“I have captured sections of present-day America where there’s almost this nostalgia for the kind of overt hatred and intolerance that once thrived, and didn’t just emerge with the election of Donald Trump,” said Minervini.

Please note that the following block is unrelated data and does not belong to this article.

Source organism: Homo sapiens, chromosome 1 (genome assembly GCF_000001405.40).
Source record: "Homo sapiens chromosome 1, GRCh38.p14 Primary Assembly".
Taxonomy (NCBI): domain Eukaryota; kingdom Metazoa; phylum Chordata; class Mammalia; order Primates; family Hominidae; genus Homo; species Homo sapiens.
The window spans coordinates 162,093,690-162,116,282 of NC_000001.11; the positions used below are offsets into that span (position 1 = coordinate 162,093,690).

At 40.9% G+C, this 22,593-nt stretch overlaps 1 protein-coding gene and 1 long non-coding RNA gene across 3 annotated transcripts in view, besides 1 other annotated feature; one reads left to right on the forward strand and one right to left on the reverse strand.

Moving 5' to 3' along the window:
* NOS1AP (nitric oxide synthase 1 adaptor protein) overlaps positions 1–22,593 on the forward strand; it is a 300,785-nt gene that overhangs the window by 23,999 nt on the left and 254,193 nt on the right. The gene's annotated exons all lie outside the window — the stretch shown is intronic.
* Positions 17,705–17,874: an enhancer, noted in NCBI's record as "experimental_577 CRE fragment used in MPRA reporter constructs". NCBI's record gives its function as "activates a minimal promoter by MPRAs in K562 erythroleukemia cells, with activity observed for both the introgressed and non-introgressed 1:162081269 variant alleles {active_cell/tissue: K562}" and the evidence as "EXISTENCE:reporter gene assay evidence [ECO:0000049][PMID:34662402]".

Born in the tiny town of Fermo, Italy off the Adriatic Coast, he moved to New York City in 2000 as an IT consultant for a client based in the World Trade Center. The next year, he received 18 months’ salary from the state as a 9/11 victim, which he used to earn an MA in Media Studies at the New School. He later moved to Houston, which led to a fascination with the American South and what he calls a “paralyzing fear” of the region’s rigid conservative politics, cultural tradition, adherence to religious doctrine, and definitions of masculinity. He’s made five features, all centered on rural lives in Texas and Louisiana, but this is the first dedicated to the African American experience.